Today we will be sewing the dress front and back together. You'll need to pay close attention when sewing the dress back, as multiple layers of fabric meet at one point. The requires precision sewing in order to achieve a neat finish. We'll show you how it's done!
For those of you using a serger, note that the back dress will require you to use a regular sewing machine for certain portions of the project. Also, just a reminder that the seam allowance is 1/4" (6mm).
Place the Front Center (A) piece right side up onto your table. To one side of the piece, align and pin one of the Front Side (B) pieces, making sure that right sides of either piece are facing.
There are several notches along the edge; make sure to align them as you pin.
At the neckline, make sure the neckline edge from both aligns as precisely as possible. This will make sewing the neckline facing easier in later steps.
Begin sewing at the neckline and work towards the hem. This is done so that the area that requires most accuracy, in the case the neckline, can be sewn with precise alignment at the beginning of the stitch.
Repeat the steps for the opposite side so that the Dress Front is complete.
On either side, press the seam allowance toward the side edges.
The upper back portion of the dress requires some precision sewing. As you work through these instructions, just take your time and work carefully with your needle placement and backstitching.
We'll be using a sewing machine for the first few steps. Select your straight stitch, or use a narrow zig zag. I'll remind you of the recommended settings for these stitches, but if you haven't already, test the stitch on your fabric before sewing.
Setting: Stretch stitch
Stitch Length: 2.5 mm
Stitch Width: 1 mm
Stitch setting: Regular zig-zag
Stitch Length: 2.2 mm
Width: 1.5 mm
Place the Back Upper Center (E) pieces right sides together. You will also place the two Back Facing (D) pieces right sides facing.
For each set, align and pin the pieces together along the center back edge. Insert a pin precisely at the match point on one piece and exit through the match point on the other piece.
The Back Upper Center (E) pieces are pictured here, but repeat this for the Back Facing (D) pieces as well.
Pin along the remaining center back edge, in between the match point and the waist edge. Do the same for the Back Facing set (D).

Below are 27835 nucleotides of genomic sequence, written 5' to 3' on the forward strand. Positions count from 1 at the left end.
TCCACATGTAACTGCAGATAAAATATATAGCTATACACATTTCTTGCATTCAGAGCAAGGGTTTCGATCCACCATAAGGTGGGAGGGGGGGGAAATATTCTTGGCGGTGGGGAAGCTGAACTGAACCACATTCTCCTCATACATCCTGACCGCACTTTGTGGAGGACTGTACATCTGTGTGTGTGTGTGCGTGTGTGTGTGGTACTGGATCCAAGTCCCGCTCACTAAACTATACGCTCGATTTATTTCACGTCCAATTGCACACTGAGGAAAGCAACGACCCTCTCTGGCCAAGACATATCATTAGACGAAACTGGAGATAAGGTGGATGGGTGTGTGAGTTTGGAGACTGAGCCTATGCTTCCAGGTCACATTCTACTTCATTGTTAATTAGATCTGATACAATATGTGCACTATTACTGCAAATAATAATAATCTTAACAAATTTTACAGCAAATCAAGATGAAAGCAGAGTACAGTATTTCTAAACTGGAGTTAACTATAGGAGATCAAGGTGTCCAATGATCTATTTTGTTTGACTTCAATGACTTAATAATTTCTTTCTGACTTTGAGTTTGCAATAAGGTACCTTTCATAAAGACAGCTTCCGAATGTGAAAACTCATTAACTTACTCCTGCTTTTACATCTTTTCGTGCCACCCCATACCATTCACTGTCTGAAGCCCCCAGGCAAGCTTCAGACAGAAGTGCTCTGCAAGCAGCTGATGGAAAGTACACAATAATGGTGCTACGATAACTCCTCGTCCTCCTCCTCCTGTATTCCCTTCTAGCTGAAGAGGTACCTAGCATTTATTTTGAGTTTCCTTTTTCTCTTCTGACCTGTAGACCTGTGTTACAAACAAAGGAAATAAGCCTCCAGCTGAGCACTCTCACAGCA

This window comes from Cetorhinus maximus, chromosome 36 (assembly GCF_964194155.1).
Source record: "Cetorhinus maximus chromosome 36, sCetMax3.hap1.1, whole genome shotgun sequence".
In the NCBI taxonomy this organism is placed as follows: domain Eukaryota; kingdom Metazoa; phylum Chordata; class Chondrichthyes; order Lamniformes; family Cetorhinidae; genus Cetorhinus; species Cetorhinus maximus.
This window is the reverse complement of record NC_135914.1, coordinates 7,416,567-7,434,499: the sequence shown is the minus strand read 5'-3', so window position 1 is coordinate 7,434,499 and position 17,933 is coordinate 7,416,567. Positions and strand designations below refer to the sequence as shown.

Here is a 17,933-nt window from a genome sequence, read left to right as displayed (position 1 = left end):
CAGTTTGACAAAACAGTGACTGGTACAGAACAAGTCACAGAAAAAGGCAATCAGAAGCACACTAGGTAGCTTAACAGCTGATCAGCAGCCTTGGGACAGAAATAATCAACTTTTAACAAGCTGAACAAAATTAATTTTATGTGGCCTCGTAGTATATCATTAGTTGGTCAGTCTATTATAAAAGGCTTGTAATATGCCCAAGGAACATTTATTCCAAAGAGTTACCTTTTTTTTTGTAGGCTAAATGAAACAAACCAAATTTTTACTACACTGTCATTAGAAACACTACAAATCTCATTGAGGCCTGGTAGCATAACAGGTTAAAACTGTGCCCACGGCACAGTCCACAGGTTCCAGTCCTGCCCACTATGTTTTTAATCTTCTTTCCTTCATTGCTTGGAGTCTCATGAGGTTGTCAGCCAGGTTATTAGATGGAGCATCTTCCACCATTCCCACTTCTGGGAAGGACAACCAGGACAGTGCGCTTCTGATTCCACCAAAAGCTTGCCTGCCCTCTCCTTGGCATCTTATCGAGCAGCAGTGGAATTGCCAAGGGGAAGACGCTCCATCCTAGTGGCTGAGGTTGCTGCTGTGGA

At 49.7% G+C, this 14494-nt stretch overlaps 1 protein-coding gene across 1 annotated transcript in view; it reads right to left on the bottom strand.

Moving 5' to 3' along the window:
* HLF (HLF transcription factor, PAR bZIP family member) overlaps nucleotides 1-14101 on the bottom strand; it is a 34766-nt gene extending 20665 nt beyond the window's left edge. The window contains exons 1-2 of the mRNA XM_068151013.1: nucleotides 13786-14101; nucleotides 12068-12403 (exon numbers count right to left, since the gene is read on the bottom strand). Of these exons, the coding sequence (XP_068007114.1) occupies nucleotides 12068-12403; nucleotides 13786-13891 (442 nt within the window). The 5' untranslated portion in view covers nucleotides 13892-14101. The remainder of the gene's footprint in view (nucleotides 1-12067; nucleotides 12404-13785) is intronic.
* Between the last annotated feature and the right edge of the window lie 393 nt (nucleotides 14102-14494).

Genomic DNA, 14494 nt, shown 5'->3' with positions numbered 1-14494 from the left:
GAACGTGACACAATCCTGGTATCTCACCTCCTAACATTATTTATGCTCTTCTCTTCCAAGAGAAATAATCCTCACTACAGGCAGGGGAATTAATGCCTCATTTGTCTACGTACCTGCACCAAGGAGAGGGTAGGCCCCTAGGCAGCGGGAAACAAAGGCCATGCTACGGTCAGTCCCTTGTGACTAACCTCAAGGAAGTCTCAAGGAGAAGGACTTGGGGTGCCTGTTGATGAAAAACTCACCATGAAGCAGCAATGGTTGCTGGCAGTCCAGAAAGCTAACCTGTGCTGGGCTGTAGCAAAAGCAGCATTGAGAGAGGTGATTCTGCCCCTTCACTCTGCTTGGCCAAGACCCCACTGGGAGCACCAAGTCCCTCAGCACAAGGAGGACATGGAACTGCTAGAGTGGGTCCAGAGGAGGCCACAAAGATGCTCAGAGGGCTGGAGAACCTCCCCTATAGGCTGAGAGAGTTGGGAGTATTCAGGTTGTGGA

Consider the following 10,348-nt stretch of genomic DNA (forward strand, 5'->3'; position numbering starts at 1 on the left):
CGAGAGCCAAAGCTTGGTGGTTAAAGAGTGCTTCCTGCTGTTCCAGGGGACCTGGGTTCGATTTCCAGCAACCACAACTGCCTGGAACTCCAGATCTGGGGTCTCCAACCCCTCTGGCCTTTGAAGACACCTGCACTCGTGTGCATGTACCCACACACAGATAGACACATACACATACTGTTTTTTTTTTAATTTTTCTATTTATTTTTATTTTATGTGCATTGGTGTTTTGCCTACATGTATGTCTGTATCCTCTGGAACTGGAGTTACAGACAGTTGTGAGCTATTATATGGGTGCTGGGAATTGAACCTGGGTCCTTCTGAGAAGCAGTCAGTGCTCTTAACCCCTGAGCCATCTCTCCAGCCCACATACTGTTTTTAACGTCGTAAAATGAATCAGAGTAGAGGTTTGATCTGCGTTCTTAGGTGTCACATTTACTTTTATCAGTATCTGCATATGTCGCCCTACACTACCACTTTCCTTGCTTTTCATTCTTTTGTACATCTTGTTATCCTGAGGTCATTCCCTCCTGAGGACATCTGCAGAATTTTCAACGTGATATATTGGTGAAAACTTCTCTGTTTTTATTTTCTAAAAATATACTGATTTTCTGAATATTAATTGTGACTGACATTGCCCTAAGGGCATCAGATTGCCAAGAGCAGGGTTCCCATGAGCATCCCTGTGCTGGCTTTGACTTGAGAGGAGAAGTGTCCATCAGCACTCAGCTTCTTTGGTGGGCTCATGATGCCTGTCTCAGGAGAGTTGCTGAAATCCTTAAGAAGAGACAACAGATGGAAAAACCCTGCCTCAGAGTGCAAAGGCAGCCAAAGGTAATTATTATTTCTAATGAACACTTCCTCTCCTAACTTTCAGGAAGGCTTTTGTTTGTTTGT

For each set of pieces, we are going to sew along the center back edge, starting at the marker point and working towards the waist. We want the enter the sewing needle precisely at the marker point, so here's what you do.
- Place the first set (E or D) under the pressure. Using your hand wheel, carefully insert the sewing needle into the fabric precisely at the match point, then drop the foot.
- Sew a neat and secure backstitch at the match point, being careful not to backstitch past the match point mark.
- Continue to sew towards the waistline edge.
The backstitching in these next few steps should be "solid" but not excessive; when you insert your needle into the fabric at the indicated marker point, sew forward and backward with three or four stitches. Sewing more than this could lead to torn fabric if stitch ripping is required.
Clip a "V" into the seam allowance at the match points. Be careful to cut to, but not through, the stitch line.
Press the seam allowance open.
Place the Back Facing (F) unit right sides together with the Back Center Unit (E).
Connect the two units at the match points with a pin. Make sure that the units are precisely aligned at this point.
Pin the units together along one side of the center back edge.
We'll start by sewing this side first. Insert your needle to match precisely to the backstitch that you have sewn in the previous step.
Drop your needle in place, making sure it is in the correct position before you begin sewing.
Sew along the center back edge, from the match point/backstitch towards the neckline edge.
Now, turn the sewn side of the unit aside. Pin the remaining center back edges of the unit together.